I’d planned to get more shots of The Strypes, but on the day I was in the grips of a most hideous bout of the ‘flu, by the time they’d got into their second song at 9.45pm, I was on my way home to die.
All of the shots below were made using a Nikon FM3a, 35mm f2 lens. I hung-around during sound-check, but only managed to shoot one roll of film, a single roll of Kodak Tri-X 400, pushed to 1600 iso.
These are the shots…
Review by Simon Campbell
Meeting the STRYPES for the first time at the Isle of Man’s Ronaldsway Airport had me proper flummoxed. They looked like four, small-town, Irish school kids with cool shoes, accompanied by their Dad – but of course that’s exactly what they are.
Lenny Conroy head of Triskel Promotions first saw the band at Westport Music & Arts Festival earlier this year and returned very excited, so much so he quickly booked them to play the newly reopened Port St Mary Town Hall; no small feat given the level of hype that surrounds them.
Paul Weller and Jeff Beck are all raving about this teen quartet and lets face it, playing Ronnie Scotts and opening for the BB King movie premiere in London when the oldest member of the band is 15, is indeed impressive.
I spent most of that day with the band at the excellent Patchwork Cafe, 50m from the venue. They are really down to earth, lovely guys becoming very animated when music or gear was mentioned. They all have an in-depth grasp of the early British & American R&B scene, siting Chuck Berry, Bo Diddley, Howlin’ Wolf, Little Walter, Slim Harpo as their influences.
The Town Hall has just reopened following a refurbishment and this was it’s first rock n’ roll gig for many years. The soundcheck was difficult with Mark Cleator of Manx Sound wrestling a four second reverb time caused by hard plaster walls, high glass windows with no acoustic treatment or drapes.
I had offered to assist Mark with the sound system and ended up bringing a couple of spare guitars and my Tweed Deluxe just in case Josh broke a string or blew up the Marshall 1974X amp kindly lent by Dave Lang.
The doors opened at 19:00. Excitement built as the hall started to fill and Hoodoo Nation, who were opening took to the stage. As more people arrived the sound improved but it was still as though the band were playing in a large tiled bathroom.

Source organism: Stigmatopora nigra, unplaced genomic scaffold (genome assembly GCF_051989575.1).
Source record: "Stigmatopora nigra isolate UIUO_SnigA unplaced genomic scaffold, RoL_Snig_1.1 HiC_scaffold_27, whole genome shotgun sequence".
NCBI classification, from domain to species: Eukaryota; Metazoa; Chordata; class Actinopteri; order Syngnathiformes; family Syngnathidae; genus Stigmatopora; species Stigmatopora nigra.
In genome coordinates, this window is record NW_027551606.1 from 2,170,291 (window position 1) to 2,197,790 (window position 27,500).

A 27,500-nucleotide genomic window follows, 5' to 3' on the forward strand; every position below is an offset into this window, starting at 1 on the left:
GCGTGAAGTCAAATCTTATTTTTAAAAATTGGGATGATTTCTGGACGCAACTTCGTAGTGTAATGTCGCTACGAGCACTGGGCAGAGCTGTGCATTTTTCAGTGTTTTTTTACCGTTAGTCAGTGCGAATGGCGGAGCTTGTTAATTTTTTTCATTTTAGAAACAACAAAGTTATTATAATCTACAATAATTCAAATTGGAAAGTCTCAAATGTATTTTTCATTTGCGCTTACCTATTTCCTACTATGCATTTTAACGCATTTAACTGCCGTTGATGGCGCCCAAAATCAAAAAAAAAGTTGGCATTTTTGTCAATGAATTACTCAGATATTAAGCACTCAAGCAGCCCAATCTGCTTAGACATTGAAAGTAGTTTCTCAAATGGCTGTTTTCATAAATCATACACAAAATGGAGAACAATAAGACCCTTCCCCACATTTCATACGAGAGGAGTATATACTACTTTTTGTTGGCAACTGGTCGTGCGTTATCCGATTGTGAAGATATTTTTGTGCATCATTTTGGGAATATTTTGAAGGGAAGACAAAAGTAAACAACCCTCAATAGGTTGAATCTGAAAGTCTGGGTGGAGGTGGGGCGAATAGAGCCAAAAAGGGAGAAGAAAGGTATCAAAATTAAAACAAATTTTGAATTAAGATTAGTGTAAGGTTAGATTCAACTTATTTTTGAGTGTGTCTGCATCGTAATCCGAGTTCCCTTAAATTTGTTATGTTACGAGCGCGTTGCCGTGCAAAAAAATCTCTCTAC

Hoodoo went down well and by the time the STRYPES were taking to the stage the room was at full capacity.
My first impression was that of a tight, well rehearsed band with attitude and charisma in bucket loads. Visually, Josh McClorey (lead guitar/vocals) is a dead ringer for Wilco Johnson and the rest of the band move very well. Ross Farrelly (lead vocals/harmonica) is a moody frontman with an unspectacular voice but works well as part of the band.
Musically, they are an obvious combination of those that have gone before and probably why the older statesmen of rock love them so much. Dr. Feelgood, The Yardbirds, The Rolling Stones and The Animals all resonate in the performance. Their set list of mostly covers was drawn from their American and British influences.
I enjoyed the tight ‘Beatlesque’ harmonies and snappy guitar solos, but as the set progressed you really wanted see more dynamics and a variation from the furious tempo – but that’s youth for ya
Nearing the end of the show instruments were swapped and a number of ripping harmonica solos delivered by Ross and Pete O’Hanlon (bass guitar/harmonica). Evan Walsh (drums) did an effective and solid job in the engine room keeping great time.
The set finished with encores and worthy applause but I am not sure whether most of the crowd truly ‘got it’.
To me, the star of the show was Pete who had obviously studied the Who’s John Entwistle, giving an exciting, polished and dynamic bass performance. He also plays a pretty mean harmonica. A musician to be watched.
They obviously have record companies all over them at the moment and due to be signed soon, with a plan to play small clubs for the next 12 months to hone their craft.
The man who will make or break the STRYPES is their manager, Niall Walsh. A calm, softly spoken, Irish gentleman who just happens to be the drummers dad. I loved the way he handled the band and their interactions.
The music business has always been a very fickle animal and they will live and die by their ability to write good quality, original material with a distinctive identity plus a deal of luck and clever marketing. The novelty factor will wear off quicker than they may like.
Young indie audiences will find the sound new and exciting, older audiences will be be reminiscent of the golden age of British R&B. For me their market is the United States where R&B is still celebrated and promoted.
Good luck chaps…